Alex Collins is a enterprise Java developer and currently works in the UK. He has worked in the insurance, publishing, telecoms and supply chain. In his spare time he codes in Python, Clojure and Scala (but not at the same time) and enjoys a multitude of sports. His catchphrase is K.I.S.S! Alex has posted 20 posts at DZone. You can read more from them at their website. View Full User Profile

Finding the right developers

10.10.2010
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If you happen to sit as a senior developer you may be asked to help find new talent for your team; here are some thoughts on how to best approach this empowering challenge.

Knowledge

The most common scenario where you're brought in to join an interview is when a large project is on its way and your team needs to expand to cover the everyday and the new development. Consider this as your chance to make a visible change on your team from a non-programming perspective.

One place to start - as with many things - is a plan. Look at what you need to fulfil the requirements of the future project. Given the technologies you need, it's a good idea to - if you have it - note down what aspects of the technologies you feel are important to your team. Let's take Spring as an example;

Breaking down the necessary components of your desired framework:

  • IoC - basic aspect of Spring
  • MVC - Model View Controller framework for simplifying web development and ensuring consistency and reusability
  • Security - a role based framework ensuring reliable and safe implementation of sensitive and critical aspects of a system

Knowing what technological experience you need and what aspects of the framework you require, you now have a start in what you can look for. Once we have this we now need to know how to identify the good knowledge from the rehearsed.

For each of the technologies or skills you need from your developer, break it down and have an idea ofwhat you need from each.

What not to do

It is common when interviewing to look for similar habits of your own in your interviewee. It may seem to make sense to hire someone that holds the same skills and habbits that you do, as that is what works for you. This is a poor thing to do; a good strong team has a diverse and differening set of members each with their own strengths and weaknesses that compliment each other to ensure as many perspectives are covered. Having a team full of highly analytical developers would mean you'd have a very low yield; you need 'doers' that write code well and quickly, but don't necessarily spend as much time analysing - a delicate balance however. Similarly if you had a team full of code monkeys you'd have little analysis and design going on which would result in poorly maintained and inflexible code.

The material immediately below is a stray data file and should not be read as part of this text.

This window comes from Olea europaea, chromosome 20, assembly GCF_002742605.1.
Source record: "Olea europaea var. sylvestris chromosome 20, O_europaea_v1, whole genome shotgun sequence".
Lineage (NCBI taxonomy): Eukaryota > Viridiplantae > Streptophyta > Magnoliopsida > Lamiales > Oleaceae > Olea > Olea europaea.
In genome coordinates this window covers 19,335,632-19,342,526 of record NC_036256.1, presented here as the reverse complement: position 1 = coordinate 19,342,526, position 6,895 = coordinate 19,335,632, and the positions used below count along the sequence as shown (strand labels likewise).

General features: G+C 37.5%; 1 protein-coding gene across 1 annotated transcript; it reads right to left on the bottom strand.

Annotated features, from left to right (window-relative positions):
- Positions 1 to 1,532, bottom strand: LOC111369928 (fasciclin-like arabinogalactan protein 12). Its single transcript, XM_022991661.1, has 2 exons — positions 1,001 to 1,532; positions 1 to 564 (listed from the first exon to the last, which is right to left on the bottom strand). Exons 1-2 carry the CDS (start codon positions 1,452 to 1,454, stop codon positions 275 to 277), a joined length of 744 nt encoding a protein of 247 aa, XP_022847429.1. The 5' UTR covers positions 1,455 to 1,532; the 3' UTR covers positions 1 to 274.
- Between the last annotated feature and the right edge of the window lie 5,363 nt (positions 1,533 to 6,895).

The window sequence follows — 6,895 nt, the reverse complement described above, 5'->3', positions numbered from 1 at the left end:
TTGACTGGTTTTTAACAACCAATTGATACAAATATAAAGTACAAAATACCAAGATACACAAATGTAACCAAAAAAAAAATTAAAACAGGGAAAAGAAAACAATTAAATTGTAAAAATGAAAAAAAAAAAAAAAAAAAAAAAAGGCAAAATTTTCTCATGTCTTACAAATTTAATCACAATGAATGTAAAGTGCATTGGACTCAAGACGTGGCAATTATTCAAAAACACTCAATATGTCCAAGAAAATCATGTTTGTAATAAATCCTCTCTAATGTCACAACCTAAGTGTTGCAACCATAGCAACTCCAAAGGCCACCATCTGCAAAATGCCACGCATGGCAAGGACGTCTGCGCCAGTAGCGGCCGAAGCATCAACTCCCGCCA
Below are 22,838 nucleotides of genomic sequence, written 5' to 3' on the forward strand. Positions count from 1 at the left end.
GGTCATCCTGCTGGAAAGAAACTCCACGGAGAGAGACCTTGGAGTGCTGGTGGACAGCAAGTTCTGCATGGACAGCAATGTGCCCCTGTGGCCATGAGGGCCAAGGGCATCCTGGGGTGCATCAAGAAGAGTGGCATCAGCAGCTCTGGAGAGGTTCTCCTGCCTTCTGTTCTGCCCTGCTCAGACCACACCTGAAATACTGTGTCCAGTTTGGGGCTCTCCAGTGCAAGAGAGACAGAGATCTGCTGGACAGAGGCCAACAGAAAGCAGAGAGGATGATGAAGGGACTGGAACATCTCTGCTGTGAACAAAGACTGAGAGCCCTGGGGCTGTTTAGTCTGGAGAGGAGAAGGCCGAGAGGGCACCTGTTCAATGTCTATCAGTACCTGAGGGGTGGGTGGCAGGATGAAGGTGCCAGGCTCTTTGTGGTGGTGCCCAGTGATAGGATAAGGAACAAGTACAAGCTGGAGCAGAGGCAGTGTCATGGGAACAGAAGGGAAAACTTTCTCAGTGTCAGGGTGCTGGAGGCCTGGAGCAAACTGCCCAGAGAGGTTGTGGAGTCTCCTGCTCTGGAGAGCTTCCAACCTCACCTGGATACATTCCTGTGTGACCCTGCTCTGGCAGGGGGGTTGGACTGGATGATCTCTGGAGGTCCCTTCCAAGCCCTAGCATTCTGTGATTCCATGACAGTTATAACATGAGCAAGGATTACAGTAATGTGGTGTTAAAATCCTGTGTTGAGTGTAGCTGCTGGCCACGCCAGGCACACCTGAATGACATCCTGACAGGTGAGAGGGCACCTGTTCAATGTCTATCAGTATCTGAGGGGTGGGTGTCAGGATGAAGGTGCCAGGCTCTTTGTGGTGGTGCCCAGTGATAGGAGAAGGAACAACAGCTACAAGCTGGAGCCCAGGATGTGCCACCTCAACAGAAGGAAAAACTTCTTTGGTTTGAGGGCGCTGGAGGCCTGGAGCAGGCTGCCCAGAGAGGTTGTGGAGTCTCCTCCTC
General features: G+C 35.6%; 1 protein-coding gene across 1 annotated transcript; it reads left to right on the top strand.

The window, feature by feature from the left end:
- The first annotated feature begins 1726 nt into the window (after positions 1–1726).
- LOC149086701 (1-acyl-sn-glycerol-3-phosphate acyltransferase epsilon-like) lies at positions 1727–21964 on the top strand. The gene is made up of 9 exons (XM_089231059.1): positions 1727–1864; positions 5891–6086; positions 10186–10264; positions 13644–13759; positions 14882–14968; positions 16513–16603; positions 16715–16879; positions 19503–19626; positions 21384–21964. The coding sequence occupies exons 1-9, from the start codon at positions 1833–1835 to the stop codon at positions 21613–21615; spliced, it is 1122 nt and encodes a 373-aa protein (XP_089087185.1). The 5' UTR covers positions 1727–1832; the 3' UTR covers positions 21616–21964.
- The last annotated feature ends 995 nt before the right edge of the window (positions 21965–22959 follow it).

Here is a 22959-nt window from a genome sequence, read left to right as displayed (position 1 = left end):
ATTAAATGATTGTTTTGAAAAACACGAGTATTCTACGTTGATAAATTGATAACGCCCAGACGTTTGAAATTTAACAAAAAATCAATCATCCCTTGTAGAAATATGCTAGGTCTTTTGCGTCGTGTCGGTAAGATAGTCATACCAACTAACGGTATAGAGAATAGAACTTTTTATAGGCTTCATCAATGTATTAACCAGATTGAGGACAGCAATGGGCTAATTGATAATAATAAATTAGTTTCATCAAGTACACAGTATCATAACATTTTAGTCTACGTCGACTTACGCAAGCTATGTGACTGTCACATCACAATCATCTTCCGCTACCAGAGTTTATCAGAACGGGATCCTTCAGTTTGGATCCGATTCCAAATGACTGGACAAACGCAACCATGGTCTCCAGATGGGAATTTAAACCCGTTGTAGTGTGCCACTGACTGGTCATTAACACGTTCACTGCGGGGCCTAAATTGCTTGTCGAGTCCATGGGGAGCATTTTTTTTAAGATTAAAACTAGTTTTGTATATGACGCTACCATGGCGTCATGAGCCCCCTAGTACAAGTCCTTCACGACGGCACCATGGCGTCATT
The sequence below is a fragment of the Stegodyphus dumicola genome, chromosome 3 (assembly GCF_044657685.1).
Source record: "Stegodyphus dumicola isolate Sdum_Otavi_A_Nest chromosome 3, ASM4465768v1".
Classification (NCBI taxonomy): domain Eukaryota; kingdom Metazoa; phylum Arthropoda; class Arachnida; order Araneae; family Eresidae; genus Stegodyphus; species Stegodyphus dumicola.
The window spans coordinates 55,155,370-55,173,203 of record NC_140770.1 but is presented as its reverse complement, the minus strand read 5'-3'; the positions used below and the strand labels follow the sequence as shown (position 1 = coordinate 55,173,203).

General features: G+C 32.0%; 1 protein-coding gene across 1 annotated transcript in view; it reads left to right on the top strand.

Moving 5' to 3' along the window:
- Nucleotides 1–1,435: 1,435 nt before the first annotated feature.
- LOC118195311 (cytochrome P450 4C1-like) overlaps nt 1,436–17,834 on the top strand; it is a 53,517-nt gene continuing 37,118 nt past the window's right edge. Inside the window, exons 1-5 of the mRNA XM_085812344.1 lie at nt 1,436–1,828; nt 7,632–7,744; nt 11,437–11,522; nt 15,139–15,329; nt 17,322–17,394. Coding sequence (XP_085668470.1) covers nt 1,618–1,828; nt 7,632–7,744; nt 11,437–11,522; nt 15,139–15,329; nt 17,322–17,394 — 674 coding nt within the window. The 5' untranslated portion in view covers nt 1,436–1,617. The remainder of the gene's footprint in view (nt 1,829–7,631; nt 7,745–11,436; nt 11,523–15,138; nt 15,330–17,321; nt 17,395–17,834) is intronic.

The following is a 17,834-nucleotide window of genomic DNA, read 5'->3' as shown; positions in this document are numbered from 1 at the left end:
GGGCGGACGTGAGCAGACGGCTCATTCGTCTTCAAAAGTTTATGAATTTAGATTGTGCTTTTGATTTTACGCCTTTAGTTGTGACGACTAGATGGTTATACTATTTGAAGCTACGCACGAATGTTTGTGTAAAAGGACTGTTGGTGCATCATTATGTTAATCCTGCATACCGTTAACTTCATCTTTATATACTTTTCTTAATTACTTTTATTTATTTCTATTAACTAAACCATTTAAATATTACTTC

During the interview 

The most important thing to do when interviewing a fellow developer is to get them to not only talk about how they write but to get them coding in front of you. The aim is to see how they structure classes, witness their efficiency in their chosen IDE and their general saviness. Observe them making their decisions with interfaces or classes and question the decisions they make as they make them: force the developer to justify their choices. This allows you to get into the inner workings of your prospective colleague and to understand - at least to some extent - their thought processes.

You shouldn't stop at understanding their creativity however. Problem solving is a critical aspect of programming and so it's paramount that you propose a scenario and get the developer to articulate how they would investigate the issue. Try and get them to go through the process step-by-step and see how they solve your conundrum - make sure they include the steps you'd take for granted. 

Be vigilant

Some candidates you come across will hold a text book CV. All the right technologies, plenty of years on the clock, lots of varying challenges for a number of different clients. All is not what it may seem however, as plenty of the aforementioned desirables could be easily explained. All the right technologies? Anyone can read a book and memorise the fundamentals and then recite them on command. Lots of varying challenges for a number of different clients? They could just have had short contracts - 3 to 6 months - in which they performed mundane tasks and their clients let them go due to poor performance. Point being, the aim of your discussions with the candiate should be to glean opinions from their experience, not the text book answers.

Have you had any experience with interviewing? How have you gone about it? How does your organisation find new talent?

 

Published at DZone with permission of its author, Alex Collins.

(Note: Opinions expressed in this article and its replies are the opinions of their respective authors and not those of DZone, Inc.)

Comments

Arul Kumaran replied on Wed, 2010/10/13 - 1:37am

Good discussion. To some extent through word-by-mouth. You still have to interview and so on. A number of How would you go about .... type of questions.

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